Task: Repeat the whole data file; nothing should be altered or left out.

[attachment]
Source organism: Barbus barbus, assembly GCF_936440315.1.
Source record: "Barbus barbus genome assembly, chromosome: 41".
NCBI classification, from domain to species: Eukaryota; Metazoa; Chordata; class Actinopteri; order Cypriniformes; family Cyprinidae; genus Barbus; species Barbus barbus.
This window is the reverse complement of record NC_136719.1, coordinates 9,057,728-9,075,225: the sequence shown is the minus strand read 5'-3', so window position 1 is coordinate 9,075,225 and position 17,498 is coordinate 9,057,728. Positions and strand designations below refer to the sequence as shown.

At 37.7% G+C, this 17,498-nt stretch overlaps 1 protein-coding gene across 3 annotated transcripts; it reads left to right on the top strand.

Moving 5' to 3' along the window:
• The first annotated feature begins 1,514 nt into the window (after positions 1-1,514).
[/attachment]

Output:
Source organism: Barbus barbus, assembly GCF_936440315.1.
Source record: "Barbus barbus genome assembly, chromosome: 41".
NCBI classification, from domain to species: Eukaryota; Metazoa; Chordata; class Actinopteri; order Cypriniformes; family Cyprinidae; genus Barbus; species Barbus barbus.
This window is the reverse complement of record NC_136719.1, coordinates 9,057,728-9,075,225: the sequence shown is the minus strand read 5'-3', so window position 1 is coordinate 9,075,225 and position 17,498 is coordinate 9,057,728. Positions and strand designations below refer to the sequence as shown.

At 37.7% G+C, this 17,498-nt stretch overlaps 1 protein-coding gene across 3 annotated transcripts; it reads left to right on the top strand.

Moving 5' to 3' along the window:
• The first annotated feature begins 1,514 nt into the window (after positions 1-1,514).